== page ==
Background: Pituitary apoplexy is an uncommon neurosurgical emergency that may be the initial presentation of undiagnosed pituitary adenomas. Though the exact pathogenesis is unclear, there appears to be an association between pituitary apoplexy and medical interventions that disturb the blood supply and venous drainage of the abnormal sellar region. We present the first case of pituitary apoplexy occurring after an endoscopic retrograde cholangiopancreatography (ERCP). Case Description: A 43-year-old male who was several hours status post ERCP presented with a severe headache, bilateral ptosis, and multidirectional ophthalmoplegia. Computed tomography scan and magnetic resonance imaging of the brain revealed a hemorrhagic and necrotic sellar mass with suprasellar extension compressing the optic chiasm and bilateral extension displacing the cavernous carotid arteries laterally. The patient underwent emergent endoscopic endonasal transsphenoidal resection of the underlying pituitary tumor apoplexy with eventual resolution of his cranial nerve palsies. Conclusions: Although pituitary apoplexy has been recognized as a sequela of surgical and laparoscopic procedures, it should also be considered in less invasive gastrointestinal procedures which may alter the intraabdominal pressures, such as ERCP. Early detection of this unusual complication allows for rapid diagnosis and timely surgical intervention in select cases to prevent debilitating cranial nerve palsies, preserve visual function, and retain normal pituitary function.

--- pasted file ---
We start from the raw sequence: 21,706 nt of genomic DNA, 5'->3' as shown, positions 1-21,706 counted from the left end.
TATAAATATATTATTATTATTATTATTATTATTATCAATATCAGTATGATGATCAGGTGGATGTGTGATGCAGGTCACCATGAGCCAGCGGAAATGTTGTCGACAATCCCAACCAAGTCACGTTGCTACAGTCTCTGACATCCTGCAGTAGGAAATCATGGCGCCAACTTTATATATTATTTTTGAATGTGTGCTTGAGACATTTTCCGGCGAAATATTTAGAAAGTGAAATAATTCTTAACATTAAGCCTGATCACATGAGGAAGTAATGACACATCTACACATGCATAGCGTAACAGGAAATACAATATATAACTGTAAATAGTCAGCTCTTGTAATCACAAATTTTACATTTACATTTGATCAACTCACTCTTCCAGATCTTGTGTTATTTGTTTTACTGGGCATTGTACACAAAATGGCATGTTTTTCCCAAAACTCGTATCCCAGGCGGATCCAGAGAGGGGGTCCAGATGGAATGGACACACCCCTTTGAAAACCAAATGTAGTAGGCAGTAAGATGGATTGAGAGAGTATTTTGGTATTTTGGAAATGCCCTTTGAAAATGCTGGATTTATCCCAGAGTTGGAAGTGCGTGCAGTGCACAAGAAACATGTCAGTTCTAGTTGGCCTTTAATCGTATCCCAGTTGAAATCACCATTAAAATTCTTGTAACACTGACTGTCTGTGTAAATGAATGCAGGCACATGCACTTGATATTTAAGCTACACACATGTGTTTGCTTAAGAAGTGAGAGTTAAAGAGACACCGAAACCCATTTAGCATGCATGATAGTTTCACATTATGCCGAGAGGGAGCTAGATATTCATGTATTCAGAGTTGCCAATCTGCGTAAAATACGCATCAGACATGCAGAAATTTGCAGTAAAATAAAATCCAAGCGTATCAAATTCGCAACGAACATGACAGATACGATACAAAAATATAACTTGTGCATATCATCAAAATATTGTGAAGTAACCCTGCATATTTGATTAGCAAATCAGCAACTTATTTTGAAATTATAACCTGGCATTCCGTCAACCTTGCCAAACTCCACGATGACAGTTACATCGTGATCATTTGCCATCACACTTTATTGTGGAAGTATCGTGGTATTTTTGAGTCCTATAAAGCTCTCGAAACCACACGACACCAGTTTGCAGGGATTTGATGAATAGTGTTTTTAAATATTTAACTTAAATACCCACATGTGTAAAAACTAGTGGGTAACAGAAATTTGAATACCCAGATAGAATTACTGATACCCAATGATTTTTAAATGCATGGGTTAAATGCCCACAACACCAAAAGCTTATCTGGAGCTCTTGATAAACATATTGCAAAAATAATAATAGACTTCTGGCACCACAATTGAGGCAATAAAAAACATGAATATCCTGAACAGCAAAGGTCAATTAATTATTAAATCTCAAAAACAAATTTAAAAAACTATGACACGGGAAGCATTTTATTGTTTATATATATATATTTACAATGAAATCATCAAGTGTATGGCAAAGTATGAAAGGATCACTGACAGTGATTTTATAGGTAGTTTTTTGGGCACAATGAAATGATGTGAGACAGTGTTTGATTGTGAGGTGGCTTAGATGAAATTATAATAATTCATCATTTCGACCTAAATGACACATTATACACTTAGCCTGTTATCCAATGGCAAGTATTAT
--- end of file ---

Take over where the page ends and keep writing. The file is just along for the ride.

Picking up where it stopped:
All Science Journal Classification (ASJC) codes
- Clinical Neurology
- CO insufflation
- Endoscopic retrograde cholangiopancreatography
- Pituitary apoplexy